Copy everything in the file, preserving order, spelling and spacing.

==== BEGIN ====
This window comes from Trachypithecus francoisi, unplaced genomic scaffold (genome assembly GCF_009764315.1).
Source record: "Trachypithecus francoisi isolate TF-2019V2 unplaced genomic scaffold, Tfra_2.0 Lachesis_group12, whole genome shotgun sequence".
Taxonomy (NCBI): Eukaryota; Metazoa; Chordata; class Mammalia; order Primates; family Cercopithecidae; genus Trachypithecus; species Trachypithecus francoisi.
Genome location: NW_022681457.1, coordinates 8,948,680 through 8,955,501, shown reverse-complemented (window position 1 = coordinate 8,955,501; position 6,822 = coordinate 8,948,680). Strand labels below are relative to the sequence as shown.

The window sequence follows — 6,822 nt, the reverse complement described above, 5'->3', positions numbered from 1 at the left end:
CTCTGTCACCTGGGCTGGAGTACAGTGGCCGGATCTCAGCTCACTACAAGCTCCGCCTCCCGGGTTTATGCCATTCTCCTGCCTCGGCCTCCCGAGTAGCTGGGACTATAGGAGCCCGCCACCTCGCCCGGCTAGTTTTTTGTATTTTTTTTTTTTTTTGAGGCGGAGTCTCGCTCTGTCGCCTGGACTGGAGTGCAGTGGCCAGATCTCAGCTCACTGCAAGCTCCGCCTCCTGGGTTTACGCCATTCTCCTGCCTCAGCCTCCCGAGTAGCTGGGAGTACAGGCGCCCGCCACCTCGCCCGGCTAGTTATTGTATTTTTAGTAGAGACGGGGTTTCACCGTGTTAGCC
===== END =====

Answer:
This window comes from Trachypithecus francoisi, unplaced genomic scaffold (genome assembly GCF_009764315.1).
Source record: "Trachypithecus francoisi isolate TF-2019V2 unplaced genomic scaffold, Tfra_2.0 Lachesis_group12, whole genome shotgun sequence".
Taxonomy (NCBI): Eukaryota; Metazoa; Chordata; class Mammalia; order Primates; family Cercopithecidae; genus Trachypithecus; species Trachypithecus francoisi.
Genome location: NW_022681457.1, coordinates 8,948,680 through 8,955,501, shown reverse-complemented (window position 1 = coordinate 8,955,501; position 6,822 = coordinate 8,948,680). Strand labels below are relative to the sequence as shown.

The window sequence follows — 6,822 nt, the reverse complement described above, 5'->3', positions numbered from 1 at the left end:
CTCTGTCACCTGGGCTGGAGTACAGTGGCCGGATCTCAGCTCACTACAAGCTCCGCCTCCCGGGTTTATGCCATTCTCCTGCCTCGGCCTCCCGAGTAGCTGGGACTATAGGAGCCCGCCACCTCGCCCGGCTAGTTTTTTGTATTTTTTTTTTTTTTTGAGGCGGAGTCTCGCTCTGTCGCCTGGACTGGAGTGCAGTGGCCAGATCTCAGCTCACTGCAAGCTCCGCCTCCTGGGTTTACGCCATTCTCCTGCCTCAGCCTCCCGAGTAGCTGGGAGTACAGGCGCCCGCCACCTCGCCCGGCTAGTTATTGTATTTTTAGTAGAGACGGGGTTTCACCGTGTTAGCC